I've always known I'm a particularly slow runner. Whenever other people talk about how slow they are, I still know I am considerably slower. "No, no!" they say. "Trust me, I'm, like, really slow." I nod in understanding, already aware of exactly what's coming next.
"I run a 10-minute mile," they confess to me. I try and widen my eyes the appropriate amount.
I'm not quite sure when the 10-minute mile became the slow runner's benchmark, but I can assure you I run significantly slower than that—typically whole minutes slower. For as long as I can remember, I never understood what the rush was when it came to running.
In middle school, I joined the track team, which was my first introduction to running as a sport. I have a very distinct memory of lining up at the start during my first event, only to be hit by a terrible, unexpected realization: I could not care less who won this race. All around me, people were frog jumping and shaking out their limbs and practicing coming out of the blocks, and all I could think was, "Oh no oh no oh no. This is NOT for me."
I felt certain I was missing a crucial athletic gene, and I wanted to stop all my fellow pint-sized runners and demand to know what was going on. Why did we all need to try and run faster than the other? Couldn't we just run?
The best part about the running community is its inclusivity—all runners are welcome, no matter your background, experience, age, body type or, ahem, pace.
Needless to say, I did not do well in track.
This preference followed me into adulthood, from 5Ks to 10Ks to a recent bout of half-marathon training. As my coworkers crossed the 13.1 finish line rocking steady 8- to 9-minute mile paces, I humbly ambled along at just over 11. Afterwards, they compared their thoughts on course logistics and disappointments about time, and all I could think was, "I didn't even walk once! Not once, you guys!" It was a particularly positive experience, and it cemented that slow running, for me, was the way to go.
But I'm not the only runner who fits this category, which is why this piece is to acknowledge my fellow slow-pokes. I know this site is filled with awesome, expert-approved tips for the striving athlete who wants to get faster, and maybe that's your thing—maybe it's not. But I think we can all agree the best part about the running community is its inclusivity—all runners are welcome, no matter your background, experience, age, body type or, ahem, pace.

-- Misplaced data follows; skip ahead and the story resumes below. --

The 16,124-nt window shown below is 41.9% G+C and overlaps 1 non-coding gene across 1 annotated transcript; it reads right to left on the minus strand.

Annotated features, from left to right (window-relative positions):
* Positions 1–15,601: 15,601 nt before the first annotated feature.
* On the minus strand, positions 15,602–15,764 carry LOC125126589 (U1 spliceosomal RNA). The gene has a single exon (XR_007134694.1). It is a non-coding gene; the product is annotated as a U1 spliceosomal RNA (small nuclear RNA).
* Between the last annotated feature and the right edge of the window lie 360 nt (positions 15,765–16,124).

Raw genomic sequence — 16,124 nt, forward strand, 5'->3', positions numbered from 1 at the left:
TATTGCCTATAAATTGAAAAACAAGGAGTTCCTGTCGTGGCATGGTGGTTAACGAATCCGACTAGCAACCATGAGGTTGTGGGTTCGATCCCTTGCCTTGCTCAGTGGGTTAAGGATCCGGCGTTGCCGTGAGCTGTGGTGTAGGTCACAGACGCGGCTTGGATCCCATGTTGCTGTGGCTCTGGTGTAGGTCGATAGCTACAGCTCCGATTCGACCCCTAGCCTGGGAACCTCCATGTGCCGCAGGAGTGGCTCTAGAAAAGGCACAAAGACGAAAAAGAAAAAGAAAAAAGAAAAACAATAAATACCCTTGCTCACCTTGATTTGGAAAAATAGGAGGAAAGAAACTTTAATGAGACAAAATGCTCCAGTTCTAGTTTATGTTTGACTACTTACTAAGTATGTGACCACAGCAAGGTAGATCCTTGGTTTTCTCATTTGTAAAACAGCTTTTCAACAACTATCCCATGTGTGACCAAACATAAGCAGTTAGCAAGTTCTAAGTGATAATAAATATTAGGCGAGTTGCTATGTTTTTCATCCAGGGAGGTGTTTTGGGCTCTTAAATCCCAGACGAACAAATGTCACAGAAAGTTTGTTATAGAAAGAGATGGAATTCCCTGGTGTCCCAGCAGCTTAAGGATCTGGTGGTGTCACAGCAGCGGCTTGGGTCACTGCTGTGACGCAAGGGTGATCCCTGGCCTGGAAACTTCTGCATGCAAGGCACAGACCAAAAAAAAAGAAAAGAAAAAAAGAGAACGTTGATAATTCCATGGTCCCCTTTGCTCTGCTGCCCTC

This piece is to simply say that I see you.
I see you out there at races, more than happy in the back of the pack.
I see you on long weekend runs, logging endless miles before most people even make it out of bed.
In fact, I see you not tracking runs at all sometimes, because honestly, who the hell cares? The numbers can't capture the magic of a great run.
I see you laughing at being passed by both sides of the age spectrum, from inhumanly fast 10-year-olds to inspiring 80-year-olds—and let's not forget the guy with the double stroller!
I see you stopping for pictures on a particularly gorgeous run because no number of seconds lost compares to getting the perfect shot.
I see you running to maintain your health, to relieve your work stress, to show your kids the joy of movement or to quiet your anxiety with each pounding of the pavement.
I see you not giving a you-know-what about having some unattainable "runner's body."
I see you preferring long distances because though you may not go fast, you better believe you can go forever.
I see you serving as honorary president of the, "Everyone is a runner!" fan club.
I see you running for the sheer joy of it—and let's be real, some of the agony.
I see you, slow runner, because I'm right there with you, and I'm almost certain no one is having more fun than us.
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